Wilson Medical Center eventually chose to merge with Duke LifePoint Healthcare. Wilson and Maria Parham Hospital in Henderson have both been on the receiving end of significant investments in information technology by their new common parent entity.
And, Hudson said, Wilson Medical Center’s relationship with Duke LifePoint will help the hospital finance, with grant money, phase two of its upgrades, expected to be completed by March 2014.
So for Wilson, access to capital and low borrowing rates were paramount to any partnership. That ruled out a management agreement.
“If you’re under a management agreement, that doesn’t require them to commit capital dollars to that community,” Hudson said. “In Wilson, we clearly needed to have access to capital, given the needs that we have.”
Currently, Wilson Medical Center has about $30 million in debt and would need to go to market to secure bonds to pay for any additional work.
Hudson said the relationship with Duke LifePoint will make the financing process easier and more affordable by giving it access to borrowing at lower rates.
“To clear our debt off the books gives us a major boost going forward. It puts us in a much stronger financial position to operate,” he said.
Economies of scale
Kevin Schulman, a health economist at the Duke University Fuqua School of Business, said there can be advantages for rural hospitals that end up affiliating.
“There’s an example from Hospital Corporation of America, where when they centralized their billing services, they took it out of the hospitals and put it in shared service units,” he said. “They realized they made a capital investment; they tremendously reduced costs and had better performance.”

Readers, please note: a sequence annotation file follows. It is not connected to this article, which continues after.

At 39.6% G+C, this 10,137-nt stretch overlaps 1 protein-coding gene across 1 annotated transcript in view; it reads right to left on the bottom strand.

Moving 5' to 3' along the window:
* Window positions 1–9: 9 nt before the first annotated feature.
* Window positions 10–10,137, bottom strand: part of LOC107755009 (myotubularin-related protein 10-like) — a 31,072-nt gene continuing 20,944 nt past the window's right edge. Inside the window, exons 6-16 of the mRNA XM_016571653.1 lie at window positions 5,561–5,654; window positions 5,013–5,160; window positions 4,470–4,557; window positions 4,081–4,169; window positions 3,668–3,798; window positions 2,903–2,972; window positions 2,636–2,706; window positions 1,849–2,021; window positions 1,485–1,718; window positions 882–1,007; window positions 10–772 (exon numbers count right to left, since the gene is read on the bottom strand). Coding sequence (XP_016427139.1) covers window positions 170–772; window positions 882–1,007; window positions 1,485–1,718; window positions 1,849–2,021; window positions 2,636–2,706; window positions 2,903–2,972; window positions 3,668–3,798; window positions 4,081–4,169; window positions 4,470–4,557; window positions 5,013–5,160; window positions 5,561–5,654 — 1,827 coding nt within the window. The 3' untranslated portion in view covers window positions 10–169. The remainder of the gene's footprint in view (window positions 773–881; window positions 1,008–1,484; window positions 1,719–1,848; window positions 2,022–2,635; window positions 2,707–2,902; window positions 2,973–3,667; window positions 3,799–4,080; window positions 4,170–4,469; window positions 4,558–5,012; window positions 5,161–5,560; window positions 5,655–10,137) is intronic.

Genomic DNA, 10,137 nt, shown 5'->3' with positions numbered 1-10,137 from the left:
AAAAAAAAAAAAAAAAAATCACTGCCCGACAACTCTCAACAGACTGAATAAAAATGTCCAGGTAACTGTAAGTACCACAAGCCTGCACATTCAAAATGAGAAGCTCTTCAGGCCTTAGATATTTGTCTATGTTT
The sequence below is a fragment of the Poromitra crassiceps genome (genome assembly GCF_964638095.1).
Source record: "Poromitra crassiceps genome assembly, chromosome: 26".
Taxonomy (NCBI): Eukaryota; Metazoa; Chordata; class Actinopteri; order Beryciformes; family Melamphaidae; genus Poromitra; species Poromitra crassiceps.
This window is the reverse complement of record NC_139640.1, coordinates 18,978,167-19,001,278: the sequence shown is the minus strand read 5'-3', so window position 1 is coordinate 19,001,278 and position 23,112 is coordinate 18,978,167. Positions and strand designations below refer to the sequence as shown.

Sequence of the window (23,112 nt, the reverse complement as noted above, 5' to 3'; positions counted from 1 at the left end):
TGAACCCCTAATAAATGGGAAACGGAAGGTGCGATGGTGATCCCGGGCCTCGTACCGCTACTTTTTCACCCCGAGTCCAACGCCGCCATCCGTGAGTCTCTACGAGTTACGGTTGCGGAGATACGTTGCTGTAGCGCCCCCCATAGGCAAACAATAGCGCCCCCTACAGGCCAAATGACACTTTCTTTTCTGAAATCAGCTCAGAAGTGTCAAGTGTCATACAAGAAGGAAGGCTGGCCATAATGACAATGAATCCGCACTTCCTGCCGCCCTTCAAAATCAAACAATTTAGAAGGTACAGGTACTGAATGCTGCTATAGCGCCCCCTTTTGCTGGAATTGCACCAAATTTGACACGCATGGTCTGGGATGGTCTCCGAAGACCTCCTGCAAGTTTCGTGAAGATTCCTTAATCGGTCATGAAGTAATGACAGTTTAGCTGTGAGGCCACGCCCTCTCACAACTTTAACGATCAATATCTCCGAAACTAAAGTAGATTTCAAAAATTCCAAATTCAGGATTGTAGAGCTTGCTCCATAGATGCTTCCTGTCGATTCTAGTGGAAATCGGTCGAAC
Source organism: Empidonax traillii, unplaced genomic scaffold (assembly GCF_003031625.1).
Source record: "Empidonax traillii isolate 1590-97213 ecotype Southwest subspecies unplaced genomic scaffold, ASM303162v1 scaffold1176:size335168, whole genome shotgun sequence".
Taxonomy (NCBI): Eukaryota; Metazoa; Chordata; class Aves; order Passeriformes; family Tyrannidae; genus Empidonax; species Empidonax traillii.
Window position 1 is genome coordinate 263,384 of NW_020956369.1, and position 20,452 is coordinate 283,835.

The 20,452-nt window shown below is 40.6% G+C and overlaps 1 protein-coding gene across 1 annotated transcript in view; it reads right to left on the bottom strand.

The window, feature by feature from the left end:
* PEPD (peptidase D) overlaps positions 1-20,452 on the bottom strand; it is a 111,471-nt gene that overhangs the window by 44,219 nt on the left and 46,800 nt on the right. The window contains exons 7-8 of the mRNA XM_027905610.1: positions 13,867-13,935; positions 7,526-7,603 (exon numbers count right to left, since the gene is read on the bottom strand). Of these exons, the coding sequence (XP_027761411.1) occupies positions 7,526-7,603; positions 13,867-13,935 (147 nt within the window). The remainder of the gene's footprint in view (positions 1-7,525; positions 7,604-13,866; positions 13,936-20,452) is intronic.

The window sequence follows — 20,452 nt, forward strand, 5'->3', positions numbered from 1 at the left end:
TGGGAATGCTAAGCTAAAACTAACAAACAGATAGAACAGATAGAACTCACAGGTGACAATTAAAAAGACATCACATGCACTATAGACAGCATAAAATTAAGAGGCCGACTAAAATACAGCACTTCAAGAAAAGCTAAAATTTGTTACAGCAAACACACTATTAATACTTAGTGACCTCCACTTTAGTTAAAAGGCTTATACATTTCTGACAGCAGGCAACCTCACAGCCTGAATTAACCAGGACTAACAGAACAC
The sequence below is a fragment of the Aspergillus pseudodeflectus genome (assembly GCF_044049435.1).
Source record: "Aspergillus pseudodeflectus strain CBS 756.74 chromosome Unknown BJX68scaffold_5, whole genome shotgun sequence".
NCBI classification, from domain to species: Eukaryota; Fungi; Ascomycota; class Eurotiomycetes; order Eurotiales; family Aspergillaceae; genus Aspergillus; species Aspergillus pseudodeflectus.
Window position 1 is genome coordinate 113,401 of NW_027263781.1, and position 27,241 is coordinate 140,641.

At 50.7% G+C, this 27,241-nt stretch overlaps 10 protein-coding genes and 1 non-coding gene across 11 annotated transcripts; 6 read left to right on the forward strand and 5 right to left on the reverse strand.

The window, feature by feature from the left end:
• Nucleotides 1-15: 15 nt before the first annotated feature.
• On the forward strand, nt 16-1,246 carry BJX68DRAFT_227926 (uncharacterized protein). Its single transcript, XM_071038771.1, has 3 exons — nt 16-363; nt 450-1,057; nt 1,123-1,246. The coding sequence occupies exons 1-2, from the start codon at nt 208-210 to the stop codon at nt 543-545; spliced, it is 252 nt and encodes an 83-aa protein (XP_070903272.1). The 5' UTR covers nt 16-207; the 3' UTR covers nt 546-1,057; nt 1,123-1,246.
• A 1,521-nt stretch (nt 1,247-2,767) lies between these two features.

But Schulman said the data also show there’s a darker side to hospital mergers – that larger systems end up with more negotiating power with insurers, driving up prices for patients.
He pointed to an analysis by University of California, Berkeley economist James Robinson that found consolidated facilities in concentrated markets were able to charge 64 percent to 95 percent more for common procedures such as knee and hip replacement surgery than in markets with more competition.
“Are there benefits to having your not-for-profit hospital join a system, or will people in those communities end up paying higher costs?” Schulman asked.
Those kinds of concerns are why the FTC held up the merger between Alamance Regional Hospital in Burlington and the Greensboro-based Cone Health System for a year and a half.
The agency also put the brakes on a proposed merger between High Point Regional Health in High Point and UNC Health Care for more than a year while regulators examined whether that deal was anti-competitive.
Eventually, the FTC allowed both of those agreements to move forward. But Schulman worries that more consolidation in North Carolina could have a negative effect on consumers.
A study from the American Hospital Association released earlier this year maintains that such mergers are not anti-competitive.
“I don’t see how health care costs are going to go up. Your logistical system, your tax structure … all becomes part of the larger system,” said hospital market analyst Patrick Riley of the research firm Frost and Sullivan.